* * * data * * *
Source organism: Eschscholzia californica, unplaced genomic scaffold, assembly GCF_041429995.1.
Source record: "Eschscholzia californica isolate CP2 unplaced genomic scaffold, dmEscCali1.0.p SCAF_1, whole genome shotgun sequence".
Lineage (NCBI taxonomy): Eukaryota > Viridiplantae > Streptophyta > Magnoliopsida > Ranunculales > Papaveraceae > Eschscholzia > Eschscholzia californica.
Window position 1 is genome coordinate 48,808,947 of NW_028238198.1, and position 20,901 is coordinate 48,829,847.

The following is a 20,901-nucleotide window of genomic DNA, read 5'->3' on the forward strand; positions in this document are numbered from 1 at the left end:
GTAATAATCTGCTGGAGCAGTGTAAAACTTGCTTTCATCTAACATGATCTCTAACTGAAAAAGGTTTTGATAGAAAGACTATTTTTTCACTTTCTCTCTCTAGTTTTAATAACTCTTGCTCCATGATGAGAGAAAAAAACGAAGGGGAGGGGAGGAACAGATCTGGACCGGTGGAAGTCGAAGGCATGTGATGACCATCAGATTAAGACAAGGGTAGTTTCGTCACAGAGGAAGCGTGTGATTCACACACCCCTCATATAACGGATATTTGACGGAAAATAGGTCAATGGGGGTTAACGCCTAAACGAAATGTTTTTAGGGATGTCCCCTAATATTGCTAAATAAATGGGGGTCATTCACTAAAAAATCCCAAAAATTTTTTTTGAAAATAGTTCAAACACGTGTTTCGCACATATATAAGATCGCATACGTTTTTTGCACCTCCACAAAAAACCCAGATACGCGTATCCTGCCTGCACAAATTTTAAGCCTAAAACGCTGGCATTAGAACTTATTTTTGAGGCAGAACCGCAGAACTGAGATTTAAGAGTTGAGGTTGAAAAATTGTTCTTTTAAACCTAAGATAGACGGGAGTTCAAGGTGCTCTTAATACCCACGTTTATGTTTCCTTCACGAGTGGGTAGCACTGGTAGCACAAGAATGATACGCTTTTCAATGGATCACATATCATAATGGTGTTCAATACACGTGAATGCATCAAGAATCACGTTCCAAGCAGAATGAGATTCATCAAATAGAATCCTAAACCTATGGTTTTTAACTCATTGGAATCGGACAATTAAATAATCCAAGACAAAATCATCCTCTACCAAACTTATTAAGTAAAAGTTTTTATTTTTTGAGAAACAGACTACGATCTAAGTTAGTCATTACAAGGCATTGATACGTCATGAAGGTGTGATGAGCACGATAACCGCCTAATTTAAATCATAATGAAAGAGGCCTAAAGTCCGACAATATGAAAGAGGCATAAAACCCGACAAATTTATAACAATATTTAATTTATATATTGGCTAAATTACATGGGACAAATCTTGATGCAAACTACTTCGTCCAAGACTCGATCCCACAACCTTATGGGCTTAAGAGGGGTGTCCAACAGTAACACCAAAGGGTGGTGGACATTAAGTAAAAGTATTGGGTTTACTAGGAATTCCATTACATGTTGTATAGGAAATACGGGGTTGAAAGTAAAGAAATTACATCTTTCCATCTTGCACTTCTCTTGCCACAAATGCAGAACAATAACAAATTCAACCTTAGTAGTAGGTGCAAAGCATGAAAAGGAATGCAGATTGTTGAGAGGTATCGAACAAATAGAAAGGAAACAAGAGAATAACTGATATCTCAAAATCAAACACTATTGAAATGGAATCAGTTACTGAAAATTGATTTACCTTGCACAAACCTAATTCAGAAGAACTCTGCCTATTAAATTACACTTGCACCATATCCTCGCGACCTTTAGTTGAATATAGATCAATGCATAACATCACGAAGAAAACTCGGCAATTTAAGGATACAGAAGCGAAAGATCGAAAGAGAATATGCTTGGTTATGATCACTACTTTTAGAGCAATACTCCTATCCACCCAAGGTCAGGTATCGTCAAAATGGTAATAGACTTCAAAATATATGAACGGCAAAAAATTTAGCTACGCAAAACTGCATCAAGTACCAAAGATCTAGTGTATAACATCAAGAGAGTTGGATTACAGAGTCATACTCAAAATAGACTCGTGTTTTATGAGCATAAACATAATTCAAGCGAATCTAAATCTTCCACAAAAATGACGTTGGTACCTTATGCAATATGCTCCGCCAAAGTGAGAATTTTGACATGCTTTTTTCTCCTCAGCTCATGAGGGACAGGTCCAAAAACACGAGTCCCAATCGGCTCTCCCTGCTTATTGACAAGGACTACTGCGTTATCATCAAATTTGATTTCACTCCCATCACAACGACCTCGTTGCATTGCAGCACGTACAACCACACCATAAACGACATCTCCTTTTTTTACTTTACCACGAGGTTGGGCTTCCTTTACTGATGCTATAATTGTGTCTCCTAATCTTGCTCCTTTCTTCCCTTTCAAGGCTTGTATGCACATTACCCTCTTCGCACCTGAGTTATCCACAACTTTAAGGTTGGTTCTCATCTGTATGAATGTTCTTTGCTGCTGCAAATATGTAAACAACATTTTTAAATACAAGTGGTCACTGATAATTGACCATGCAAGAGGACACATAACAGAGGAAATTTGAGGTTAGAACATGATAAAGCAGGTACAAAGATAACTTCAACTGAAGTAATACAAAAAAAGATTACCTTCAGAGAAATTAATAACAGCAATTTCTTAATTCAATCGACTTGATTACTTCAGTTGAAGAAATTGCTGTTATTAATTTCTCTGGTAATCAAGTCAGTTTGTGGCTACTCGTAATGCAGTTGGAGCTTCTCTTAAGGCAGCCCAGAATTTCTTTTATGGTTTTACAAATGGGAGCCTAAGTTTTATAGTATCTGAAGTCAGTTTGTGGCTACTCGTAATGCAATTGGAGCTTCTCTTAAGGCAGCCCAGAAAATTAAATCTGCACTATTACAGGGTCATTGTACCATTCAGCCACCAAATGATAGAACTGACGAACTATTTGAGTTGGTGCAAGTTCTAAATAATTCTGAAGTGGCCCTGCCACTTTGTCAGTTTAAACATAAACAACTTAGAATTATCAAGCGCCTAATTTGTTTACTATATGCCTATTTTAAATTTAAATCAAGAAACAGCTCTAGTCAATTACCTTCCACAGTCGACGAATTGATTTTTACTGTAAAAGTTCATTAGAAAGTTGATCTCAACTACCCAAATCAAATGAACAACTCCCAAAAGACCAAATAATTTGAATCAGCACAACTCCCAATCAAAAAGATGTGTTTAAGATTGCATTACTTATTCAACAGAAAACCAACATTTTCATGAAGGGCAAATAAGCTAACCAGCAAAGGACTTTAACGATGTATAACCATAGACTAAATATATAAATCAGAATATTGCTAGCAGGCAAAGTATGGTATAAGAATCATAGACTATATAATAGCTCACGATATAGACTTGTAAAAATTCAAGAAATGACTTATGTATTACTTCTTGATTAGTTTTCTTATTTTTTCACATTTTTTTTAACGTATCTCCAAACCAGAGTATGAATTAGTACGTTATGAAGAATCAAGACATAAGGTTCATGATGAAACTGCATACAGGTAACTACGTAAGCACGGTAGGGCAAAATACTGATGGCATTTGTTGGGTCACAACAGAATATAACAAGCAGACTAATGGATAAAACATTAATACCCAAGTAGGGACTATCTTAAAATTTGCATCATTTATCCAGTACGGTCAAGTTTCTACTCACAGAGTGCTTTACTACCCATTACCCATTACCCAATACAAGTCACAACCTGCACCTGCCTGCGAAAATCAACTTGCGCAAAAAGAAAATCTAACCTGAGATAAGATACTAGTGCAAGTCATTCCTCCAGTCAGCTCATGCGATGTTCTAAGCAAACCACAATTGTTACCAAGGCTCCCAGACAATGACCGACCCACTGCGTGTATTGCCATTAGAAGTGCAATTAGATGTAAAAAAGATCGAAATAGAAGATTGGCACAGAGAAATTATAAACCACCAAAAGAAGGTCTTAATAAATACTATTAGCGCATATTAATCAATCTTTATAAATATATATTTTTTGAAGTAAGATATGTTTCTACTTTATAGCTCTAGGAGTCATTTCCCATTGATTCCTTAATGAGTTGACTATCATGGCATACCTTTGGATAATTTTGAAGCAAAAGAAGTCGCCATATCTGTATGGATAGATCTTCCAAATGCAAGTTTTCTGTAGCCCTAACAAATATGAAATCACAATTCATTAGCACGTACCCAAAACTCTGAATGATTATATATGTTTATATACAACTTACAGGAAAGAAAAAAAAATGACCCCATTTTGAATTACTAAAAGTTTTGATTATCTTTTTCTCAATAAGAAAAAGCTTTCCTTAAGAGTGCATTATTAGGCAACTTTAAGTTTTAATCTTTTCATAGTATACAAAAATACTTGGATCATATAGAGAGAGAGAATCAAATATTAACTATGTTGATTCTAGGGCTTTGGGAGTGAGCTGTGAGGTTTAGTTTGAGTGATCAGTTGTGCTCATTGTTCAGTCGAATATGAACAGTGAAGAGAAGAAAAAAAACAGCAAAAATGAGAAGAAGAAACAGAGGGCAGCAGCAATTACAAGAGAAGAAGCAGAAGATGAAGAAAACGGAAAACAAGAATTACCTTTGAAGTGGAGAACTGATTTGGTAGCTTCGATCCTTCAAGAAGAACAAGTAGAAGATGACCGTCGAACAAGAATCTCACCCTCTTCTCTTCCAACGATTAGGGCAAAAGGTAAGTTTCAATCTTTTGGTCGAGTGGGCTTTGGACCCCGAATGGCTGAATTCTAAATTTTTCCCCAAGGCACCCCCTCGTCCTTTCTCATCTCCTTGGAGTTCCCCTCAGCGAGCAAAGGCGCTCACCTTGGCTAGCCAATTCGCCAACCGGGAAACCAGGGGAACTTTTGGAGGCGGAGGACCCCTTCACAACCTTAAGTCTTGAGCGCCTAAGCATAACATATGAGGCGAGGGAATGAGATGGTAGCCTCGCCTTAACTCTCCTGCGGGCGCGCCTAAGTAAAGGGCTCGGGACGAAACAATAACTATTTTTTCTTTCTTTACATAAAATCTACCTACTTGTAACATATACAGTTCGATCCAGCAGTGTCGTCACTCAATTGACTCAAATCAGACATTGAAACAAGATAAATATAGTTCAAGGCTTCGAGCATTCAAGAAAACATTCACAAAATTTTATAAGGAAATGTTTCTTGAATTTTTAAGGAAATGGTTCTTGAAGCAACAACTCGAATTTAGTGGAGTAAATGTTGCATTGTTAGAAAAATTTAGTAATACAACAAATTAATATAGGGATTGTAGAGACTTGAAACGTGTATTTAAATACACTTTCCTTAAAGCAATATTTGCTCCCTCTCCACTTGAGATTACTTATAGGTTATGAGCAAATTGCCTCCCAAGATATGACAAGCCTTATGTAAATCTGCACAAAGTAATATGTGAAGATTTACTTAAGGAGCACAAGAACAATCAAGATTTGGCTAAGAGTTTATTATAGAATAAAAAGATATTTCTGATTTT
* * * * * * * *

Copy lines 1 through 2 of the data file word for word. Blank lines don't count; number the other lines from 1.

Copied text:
Source organism: Eschscholzia californica, unplaced genomic scaffold, assembly GCF_041429995.1.
Source record: "Eschscholzia californica isolate CP2 unplaced genomic scaffold, dmEscCali1.0.p SCAF_1, whole genome shotgun sequence".